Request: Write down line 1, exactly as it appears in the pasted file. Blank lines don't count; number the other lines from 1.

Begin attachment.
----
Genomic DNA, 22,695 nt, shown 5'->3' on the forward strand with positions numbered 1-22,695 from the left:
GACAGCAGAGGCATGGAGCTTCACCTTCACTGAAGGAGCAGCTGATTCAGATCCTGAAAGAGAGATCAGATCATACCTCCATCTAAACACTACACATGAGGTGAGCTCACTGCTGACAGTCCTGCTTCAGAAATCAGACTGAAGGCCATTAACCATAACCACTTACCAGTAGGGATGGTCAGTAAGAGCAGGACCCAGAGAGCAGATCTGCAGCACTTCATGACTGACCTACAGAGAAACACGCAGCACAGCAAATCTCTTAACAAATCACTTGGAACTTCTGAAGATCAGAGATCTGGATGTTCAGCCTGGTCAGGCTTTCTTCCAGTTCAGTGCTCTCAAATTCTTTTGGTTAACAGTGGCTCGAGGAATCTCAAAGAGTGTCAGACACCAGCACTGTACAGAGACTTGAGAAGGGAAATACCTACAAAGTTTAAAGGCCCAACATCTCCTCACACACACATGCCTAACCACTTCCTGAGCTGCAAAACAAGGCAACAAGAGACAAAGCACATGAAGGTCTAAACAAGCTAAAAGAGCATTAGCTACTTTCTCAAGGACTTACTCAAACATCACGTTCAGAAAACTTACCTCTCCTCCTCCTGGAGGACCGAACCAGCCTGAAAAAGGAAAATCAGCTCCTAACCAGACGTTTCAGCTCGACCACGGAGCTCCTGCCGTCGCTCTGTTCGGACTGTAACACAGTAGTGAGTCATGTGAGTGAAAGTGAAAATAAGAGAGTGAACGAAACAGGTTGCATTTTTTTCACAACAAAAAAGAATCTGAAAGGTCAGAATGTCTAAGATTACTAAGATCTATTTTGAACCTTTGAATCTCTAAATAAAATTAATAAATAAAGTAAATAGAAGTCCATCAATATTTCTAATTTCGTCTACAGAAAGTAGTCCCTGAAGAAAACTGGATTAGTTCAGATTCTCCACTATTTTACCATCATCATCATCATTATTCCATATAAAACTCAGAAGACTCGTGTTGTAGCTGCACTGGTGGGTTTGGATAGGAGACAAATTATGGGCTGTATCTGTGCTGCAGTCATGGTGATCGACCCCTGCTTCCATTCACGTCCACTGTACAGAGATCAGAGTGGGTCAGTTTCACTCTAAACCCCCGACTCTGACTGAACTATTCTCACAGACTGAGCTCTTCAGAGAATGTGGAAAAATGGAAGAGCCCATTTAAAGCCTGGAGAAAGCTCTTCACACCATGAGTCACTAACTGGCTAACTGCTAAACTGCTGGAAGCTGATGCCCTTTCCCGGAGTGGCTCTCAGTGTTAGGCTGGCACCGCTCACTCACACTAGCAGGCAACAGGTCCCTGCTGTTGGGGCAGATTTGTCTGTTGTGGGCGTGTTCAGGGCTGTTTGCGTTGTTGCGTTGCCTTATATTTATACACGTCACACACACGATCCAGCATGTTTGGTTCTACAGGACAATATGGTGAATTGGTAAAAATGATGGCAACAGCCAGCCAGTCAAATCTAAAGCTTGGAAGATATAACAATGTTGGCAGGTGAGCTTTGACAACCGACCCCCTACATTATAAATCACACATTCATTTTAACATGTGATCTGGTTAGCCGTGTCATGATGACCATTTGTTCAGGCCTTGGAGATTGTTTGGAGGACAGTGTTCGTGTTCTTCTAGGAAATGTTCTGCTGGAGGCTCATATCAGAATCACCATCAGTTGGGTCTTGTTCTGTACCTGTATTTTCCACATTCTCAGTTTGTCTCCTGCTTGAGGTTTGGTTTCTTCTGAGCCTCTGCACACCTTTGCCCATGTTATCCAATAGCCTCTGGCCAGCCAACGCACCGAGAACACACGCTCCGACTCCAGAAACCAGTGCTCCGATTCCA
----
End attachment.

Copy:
Genomic DNA, 22,695 nt, shown 5'->3' on the forward strand with positions numbered 1-22,695 from the left: